Kevin Frayer, Associated Press
WASHINGTON — The fierce combat in Libya has unleashed a once-hidden arsenal of portable anti-aircraft missiles that the government fears could easily be siphoned off to terror groups, giving rise to a potential threat to commercial aviation that the U.S. is only beginning to confront, government officials and arms experts said.
The fears are compounded by suspicions that Libyan government and opposition forces are both deploying fighters with ties to terrorists and mercenaries. With more than 20,000 missile launchers estimated in Libya, there have been unconfirmed reports that some anti-aircraft weapons have already been funneled to North African militants, but amid the vast caches wielded by both sides, there is no solid evidence yet that terrorists have them.
Troops loyal to Moammar Gadhafi and opposition fighters have made frequent use of Russian-built anti-aircraft weapons in the two-month-long civil war, including aging 30-year-old shoulder-fired models to advanced truck-mounted missile launchers, according to battlefront accounts and an array of combat photographs and video.
The availability of man-portable air defense systems, also known as MANPADS, across the world's conflict zones has long worried counterterrorism officials. Passenger flights have never been targeted by such missiles inside the U.S., but there have been nearly a dozen lethal strikes over the past decade in Africa and Asia.
Surveillance by aerial drones and diplomatic pressure on Libya's African neighbors to police its porous borders may be the best, if limited, actions the U.S. can take for now. U.S. military planes can fly above the range of the missiles and use electronic jamming to elude them, but detection and evasion gear are considered too bulky and expensive to install in the world's civilian aircraft fleets.
Congressional officials are pressing U.S. diplomatic and military officials for details on how they might counter the anti-aircraft missile threat in Libya, but said they have heard few specifics. Late last month, Edward R. Royce, R-Calif., chairman of a House subcommittee on terrorism, nonproliferation and trade, urged Secretary of State Hillary Rodham Clinton to step up efforts to monitor and secure antiaircraft weapons — even as rebel units were reportedly receiving new shipments of armaments from abroad.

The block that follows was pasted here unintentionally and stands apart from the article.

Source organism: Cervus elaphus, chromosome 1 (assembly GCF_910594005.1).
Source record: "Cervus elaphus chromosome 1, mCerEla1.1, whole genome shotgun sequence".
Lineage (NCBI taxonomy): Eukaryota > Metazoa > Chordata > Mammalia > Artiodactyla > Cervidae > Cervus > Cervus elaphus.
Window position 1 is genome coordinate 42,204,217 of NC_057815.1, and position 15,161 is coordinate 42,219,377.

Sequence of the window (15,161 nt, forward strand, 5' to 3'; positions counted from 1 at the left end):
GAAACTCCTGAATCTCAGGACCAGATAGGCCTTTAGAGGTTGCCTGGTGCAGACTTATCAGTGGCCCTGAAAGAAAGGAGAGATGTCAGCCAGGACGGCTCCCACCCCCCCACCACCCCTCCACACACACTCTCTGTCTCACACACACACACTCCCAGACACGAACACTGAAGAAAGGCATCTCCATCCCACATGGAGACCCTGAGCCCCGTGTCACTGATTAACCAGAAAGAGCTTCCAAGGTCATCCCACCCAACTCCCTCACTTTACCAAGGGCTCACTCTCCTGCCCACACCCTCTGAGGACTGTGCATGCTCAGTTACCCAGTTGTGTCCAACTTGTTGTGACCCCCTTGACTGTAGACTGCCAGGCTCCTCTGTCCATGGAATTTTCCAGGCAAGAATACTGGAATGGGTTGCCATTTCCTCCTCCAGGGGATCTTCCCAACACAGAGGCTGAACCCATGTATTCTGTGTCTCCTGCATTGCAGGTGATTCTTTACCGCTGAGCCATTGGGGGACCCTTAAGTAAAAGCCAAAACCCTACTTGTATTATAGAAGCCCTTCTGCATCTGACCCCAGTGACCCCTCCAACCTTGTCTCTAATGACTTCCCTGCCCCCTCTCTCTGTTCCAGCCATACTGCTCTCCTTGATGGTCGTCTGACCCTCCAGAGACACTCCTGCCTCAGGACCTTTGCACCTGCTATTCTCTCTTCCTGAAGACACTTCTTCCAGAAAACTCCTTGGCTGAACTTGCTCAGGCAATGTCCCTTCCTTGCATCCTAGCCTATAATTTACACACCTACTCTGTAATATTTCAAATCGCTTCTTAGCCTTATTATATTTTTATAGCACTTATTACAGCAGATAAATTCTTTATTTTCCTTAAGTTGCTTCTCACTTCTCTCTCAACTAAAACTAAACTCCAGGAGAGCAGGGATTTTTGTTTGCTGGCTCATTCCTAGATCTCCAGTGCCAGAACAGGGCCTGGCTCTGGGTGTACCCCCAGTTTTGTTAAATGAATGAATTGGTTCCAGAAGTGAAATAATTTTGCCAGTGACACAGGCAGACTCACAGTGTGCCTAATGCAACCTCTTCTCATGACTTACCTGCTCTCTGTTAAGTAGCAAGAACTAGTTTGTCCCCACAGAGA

"The department should be in contact with neighboring countries to exercise vigilance in locating and securing any missiles that may be transiting out of Libya," Royce wrote in a letter to Clinton. He urged State Department officials to press rebels to keep tight control over any such missile stockpiles. The U.S., he added, should mount "an aggressive missile destruction and recovery program" once a new Libyan government is installed.
A State Department spokesperson, speaking on condition of anonymity to describe the department's efforts, said an internal task force has turned urgent attention to the threat. The spokesperson also said officials were in contact with the Libyan opposition and international organizations inside the country.
Even those first steps are unlikely to be effective in quickly securing the anti-aircraft missiles and launchers in use in Libya, experts said.
"The problem is that you have amorphous groups on both sides and all sorts of weaponry are coming into play from unregulated caches," said a former assistant secretary of state, Lincoln P. Bloomfield Jr., who headed a Bush administration effort to recover and dispose of anti-aircraft weapons. "The primary objective is to make sure these missiles don't cross Libyan borders. In theory, that's the goal, but it's not clear it can be done in the middle of a hot war."
The U.S. general who led the early American airstrikes enforcing the Libyan no-fly zone estimated earlier this month that Gadhafi's military amassed as many as 20,000 portable missile launchers before the conflict started. That would outstrip similar caches of terror groups and militants in Afghanistan and Iraq in recent years.
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